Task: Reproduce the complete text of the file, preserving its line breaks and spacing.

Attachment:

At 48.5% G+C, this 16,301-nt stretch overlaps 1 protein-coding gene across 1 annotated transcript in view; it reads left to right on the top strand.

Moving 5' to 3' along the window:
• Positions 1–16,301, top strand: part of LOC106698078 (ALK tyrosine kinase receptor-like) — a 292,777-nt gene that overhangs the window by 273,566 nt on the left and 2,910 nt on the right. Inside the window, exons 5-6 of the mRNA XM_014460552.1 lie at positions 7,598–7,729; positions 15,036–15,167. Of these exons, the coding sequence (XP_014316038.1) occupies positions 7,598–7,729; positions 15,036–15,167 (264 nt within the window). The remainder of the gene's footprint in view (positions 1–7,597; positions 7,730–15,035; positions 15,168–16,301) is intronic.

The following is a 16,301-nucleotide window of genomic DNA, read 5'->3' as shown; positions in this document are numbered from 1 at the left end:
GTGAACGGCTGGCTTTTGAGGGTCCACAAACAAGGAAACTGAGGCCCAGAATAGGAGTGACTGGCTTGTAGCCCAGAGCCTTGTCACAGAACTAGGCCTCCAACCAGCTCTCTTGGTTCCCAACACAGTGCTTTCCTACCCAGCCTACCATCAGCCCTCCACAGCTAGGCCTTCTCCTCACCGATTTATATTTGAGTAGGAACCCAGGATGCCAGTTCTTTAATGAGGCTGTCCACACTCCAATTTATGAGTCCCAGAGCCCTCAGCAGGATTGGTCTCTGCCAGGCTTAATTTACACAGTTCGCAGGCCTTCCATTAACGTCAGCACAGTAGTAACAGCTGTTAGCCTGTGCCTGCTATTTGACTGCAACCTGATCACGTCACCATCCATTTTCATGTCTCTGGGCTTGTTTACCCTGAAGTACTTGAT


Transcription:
At 48.5% G+C, this 16,301-nt stretch overlaps 1 protein-coding gene across 1 annotated transcript in view; it reads left to right on the top strand.

Moving 5' to 3' along the window:
• Positions 1–16,301, top strand: part of LOC106698078 (ALK tyrosine kinase receptor-like) — a 292,777-nt gene that overhangs the window by 273,566 nt on the left and 2,910 nt on the right. Inside the window, exons 5-6 of the mRNA XM_014460552.1 lie at positions 7,598–7,729; positions 15,036–15,167. Of these exons, the coding sequence (XP_014316038.1) occupies positions 7,598–7,729; positions 15,036–15,167 (264 nt within the window). The remainder of the gene's footprint in view (positions 1–7,597; positions 7,730–15,035; positions 15,168–16,301) is intronic.

The following is a 16,301-nucleotide window of genomic DNA, read 5'->3' as shown; positions in this document are numbered from 1 at the left end:
GTGAACGGCTGGCTTTTGAGGGTCCACAAACAAGGAAACTGAGGCCCAGAATAGGAGTGACTGGCTTGTAGCCCAGAGCCTTGTCACAGAACTAGGCCTCCAACCAGCTCTCTTGGTTCCCAACACAGTGCTTTCCTACCCAGCCTACCATCAGCCCTCCACAGCTAGGCCTTCTCCTCACCGATTTATATTTGAGTAGGAACCCAGGATGCCAGTTCTTTAATGAGGCTGTCCACACTCCAATTTATGAGTCCCAGAGCCCTCAGCAGGATTGGTCTCTGCCAGGCTTAATTTACACAGTTCGCAGGCCTTCCATTAACGTCAGCACAGTAGTAACAGCTGTTAGCCTGTGCCTGCTATTTGACTGCAACCTGATCACGTCACCATCCATTTTCATGTCTCTGGGCTTGTTTACCCTGAAGTACTTGAT